Safely add code snippets to your WooCommerce website


There are a few ways you can add code snippets to your WooCommerce website:

  1. using the functions.php file in your theme
  2. using the functions.php file in your child theme
  3. using a 3rd-party code snippets plugin (preferred method)
  4. writing a custom plugin

In this article, we’ll only walk you through the steps of adding a code snippet using a 3rd-party plugin as that is our preferred method.

Using the functions.php file in your theme or child theme

Most of the information you can find online about adding code snippets to your WooCommerce or WordPress website tells you to use the functions.php file in your theme or child theme (we are also guilty of that).

However, this method poses serious risks to your website while you are adding the code snippets.

One of the most important risks is to lose the customizations you added to the functions.php file when you update the theme or child theme.

Even when the child theme is website specific, which is usually good practice when making customizations to your website, child themes are meant to customize only the current (parent) theme being used, and not for making all kinds of customizations. When adding other customizations to the child theme functions.php file, you might need to go through and port all the necessary code snippets when changing the theme of your website.

Another risk is that if you unknowingly add bad or broken code to the functions.php file, you might break your website and take it offline. If you are not able to diagnose and quickly fix the broken code, you might need to hire someone else to fix it for you. Losing revenue during the time the website is offline, and spending the extra money to get someone to help you.

Using a 3rd-party code snippets plugin (preferred method)

Using a 3rd-party code snippets plugin allows you to maintain all of your customizations in a secure place, without running the risks associated with changing PHP code directly on the theme or child theme functions.php file or needing to know the ins and outs of how custom plugins are created.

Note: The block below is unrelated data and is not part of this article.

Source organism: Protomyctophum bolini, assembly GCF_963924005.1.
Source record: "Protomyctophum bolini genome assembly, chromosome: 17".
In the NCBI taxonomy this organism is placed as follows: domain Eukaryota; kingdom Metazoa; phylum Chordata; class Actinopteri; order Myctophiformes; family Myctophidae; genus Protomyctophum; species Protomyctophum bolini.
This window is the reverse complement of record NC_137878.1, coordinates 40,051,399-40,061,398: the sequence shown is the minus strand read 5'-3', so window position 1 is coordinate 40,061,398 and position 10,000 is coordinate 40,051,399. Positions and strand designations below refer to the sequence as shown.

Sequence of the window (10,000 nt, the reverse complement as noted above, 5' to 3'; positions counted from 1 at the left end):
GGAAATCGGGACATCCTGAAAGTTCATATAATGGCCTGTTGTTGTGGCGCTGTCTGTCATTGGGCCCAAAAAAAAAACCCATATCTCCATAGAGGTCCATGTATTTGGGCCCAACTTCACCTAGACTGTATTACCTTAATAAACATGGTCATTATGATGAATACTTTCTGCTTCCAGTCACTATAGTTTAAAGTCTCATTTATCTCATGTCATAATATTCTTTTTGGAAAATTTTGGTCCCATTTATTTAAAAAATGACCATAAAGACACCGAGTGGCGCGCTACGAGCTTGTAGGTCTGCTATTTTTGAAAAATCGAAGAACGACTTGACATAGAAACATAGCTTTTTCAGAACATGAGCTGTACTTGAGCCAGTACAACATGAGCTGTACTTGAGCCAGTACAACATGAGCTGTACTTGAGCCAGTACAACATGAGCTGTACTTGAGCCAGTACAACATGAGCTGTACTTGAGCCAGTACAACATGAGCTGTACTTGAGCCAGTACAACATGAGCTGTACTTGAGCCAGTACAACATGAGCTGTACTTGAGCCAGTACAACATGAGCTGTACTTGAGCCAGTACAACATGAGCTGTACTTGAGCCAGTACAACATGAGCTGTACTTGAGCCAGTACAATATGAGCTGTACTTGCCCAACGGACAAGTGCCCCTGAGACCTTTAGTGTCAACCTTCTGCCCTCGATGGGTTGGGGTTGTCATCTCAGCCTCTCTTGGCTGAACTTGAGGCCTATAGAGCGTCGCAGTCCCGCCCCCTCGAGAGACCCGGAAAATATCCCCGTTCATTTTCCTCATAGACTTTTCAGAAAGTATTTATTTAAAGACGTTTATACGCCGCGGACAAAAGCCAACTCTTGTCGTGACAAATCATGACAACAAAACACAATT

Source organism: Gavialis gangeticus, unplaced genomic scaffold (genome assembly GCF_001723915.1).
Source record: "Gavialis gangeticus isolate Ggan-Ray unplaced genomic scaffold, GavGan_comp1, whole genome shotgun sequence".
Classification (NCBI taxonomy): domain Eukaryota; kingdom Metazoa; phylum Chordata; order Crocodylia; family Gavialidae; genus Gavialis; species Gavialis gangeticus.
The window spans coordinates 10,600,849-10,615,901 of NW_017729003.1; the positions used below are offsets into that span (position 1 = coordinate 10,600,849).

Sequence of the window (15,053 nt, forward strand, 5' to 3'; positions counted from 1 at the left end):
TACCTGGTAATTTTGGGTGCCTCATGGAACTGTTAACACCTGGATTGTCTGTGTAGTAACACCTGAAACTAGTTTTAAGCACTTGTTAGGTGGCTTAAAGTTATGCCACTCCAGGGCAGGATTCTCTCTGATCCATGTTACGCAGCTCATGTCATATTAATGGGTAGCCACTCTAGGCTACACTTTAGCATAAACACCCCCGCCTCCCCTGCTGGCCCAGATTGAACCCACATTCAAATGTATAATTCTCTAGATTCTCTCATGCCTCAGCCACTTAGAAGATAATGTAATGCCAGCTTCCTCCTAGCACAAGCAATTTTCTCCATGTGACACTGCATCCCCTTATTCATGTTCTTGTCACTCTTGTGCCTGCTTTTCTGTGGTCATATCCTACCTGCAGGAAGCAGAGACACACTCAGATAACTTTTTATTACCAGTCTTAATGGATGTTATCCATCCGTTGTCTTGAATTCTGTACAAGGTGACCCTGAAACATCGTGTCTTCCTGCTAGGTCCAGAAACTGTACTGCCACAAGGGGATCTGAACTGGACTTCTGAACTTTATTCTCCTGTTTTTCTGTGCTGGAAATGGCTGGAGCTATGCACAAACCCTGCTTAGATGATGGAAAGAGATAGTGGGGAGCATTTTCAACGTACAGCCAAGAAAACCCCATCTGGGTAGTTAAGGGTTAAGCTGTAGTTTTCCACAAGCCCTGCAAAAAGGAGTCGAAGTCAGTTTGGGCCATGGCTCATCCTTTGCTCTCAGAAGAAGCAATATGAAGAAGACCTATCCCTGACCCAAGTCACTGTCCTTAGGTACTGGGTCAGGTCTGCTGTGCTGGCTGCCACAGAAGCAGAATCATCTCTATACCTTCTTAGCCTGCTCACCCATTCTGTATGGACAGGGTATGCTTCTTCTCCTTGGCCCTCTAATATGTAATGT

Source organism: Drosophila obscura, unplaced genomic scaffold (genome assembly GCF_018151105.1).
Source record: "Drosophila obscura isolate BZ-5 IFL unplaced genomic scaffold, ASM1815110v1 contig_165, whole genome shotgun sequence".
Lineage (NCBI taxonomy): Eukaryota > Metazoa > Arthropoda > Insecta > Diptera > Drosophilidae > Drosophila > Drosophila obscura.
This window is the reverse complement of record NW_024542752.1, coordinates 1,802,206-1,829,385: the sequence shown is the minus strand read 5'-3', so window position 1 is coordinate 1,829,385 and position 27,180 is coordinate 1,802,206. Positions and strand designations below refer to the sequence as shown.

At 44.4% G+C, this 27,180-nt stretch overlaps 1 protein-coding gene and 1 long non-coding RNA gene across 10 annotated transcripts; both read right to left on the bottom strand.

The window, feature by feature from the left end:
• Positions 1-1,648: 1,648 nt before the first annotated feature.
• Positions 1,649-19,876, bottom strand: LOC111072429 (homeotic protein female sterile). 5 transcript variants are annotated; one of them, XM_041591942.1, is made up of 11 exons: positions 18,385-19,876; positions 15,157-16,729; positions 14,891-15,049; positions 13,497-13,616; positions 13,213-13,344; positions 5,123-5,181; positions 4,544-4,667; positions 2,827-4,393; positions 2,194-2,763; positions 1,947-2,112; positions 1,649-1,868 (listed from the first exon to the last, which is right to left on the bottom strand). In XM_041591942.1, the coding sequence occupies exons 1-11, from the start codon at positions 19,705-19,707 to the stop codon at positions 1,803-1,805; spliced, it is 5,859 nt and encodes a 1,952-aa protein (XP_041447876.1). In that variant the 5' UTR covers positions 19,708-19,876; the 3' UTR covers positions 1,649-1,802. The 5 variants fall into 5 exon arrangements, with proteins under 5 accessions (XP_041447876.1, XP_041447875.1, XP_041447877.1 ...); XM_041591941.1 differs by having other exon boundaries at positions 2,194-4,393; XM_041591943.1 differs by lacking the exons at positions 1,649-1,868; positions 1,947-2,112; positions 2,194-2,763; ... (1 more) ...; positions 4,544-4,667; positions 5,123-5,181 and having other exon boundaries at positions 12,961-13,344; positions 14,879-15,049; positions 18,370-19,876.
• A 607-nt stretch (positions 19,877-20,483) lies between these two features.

We recommend adding code snippets with the plugin Code Snippets.

Not only it will allow you to easily add code snippets, but it also helps you stay organized with the code snippets you add, activate/deactivate when needed, prevent you from breaking the website when trying to save bad or broken code, and also exporting existing code snippets that you may want to use on another website.

How to add code snippets with the Code Snippets plugin

1. First, go to WP Admin > Plugins > Add new, then search for “code snippets”.

2. Install and activate the plugin Code Snippets.

3. Go to WP Admin > Code Snippets > All snippets, then “Add new”:

4. Add a title and code for your code snippet, then click “Save Changes and Activate”:

Don’t forget to check for code resources before using them

Don’t forget to add “bail” checks if your code is trying to access external classes or functions. That will prevent “fatal errors” from happening if the code is using a class or another resource that is not available when running the code snippet.

In the example above, we are modifying Fluid Checkout by moving the shipping methods to after the shipping address. Since we will need to access a Fluid Checkout class to make the necessary changes, first, we need to check if that class is available before using it.

This is done by adding the following line of code at the beginning of the function:

// Bail if Fluid Checkout steps class is not available
if ( ! class_exists( 'FluidCheckout_Steps' ) ) { return; }

Also, note that the `return` statement might be different depending if you are using an `action` or `filter` hook. If your code snippet uses a `filter` hook, you’ll need to return the value of the first parameter received by the hook.

What does `your-text-domain` in the code snippets stand for?

The text-domain is a string used by PHP/WordPress to identify what group of translations (domain) should be used to get a specific translation for that sentence.

If you are adding this code to a child theme or a customization plugin, you should replace `your-text-domain` with the actual text-domain used by the child-theme or plugin.

If you are adding it as a code snippet through the Code Snippet plugin, as suggested by our article, you can leave this as is and change only the actual text that will be displayed.

In case you have a multi-language website, you’ll need to add this code to a child theme or custom plugin and use the correct `text-domain` in order to be able to translate the sentence into other languages.

See more about how to translate Fluid Checkout plugins

Writing a custom plugin

It is possible to write a custom plugin to add the necessary code snippets and make all kinds of changes to other plugins and even the theme.

While it is a very good practice, as it allows you to keep a separate code base for the customizations of your website, this method requires technical knowledge of how plugins are created and maintained.

For that reason, we are not going to provide instructions on how to create a custom plugin at this point.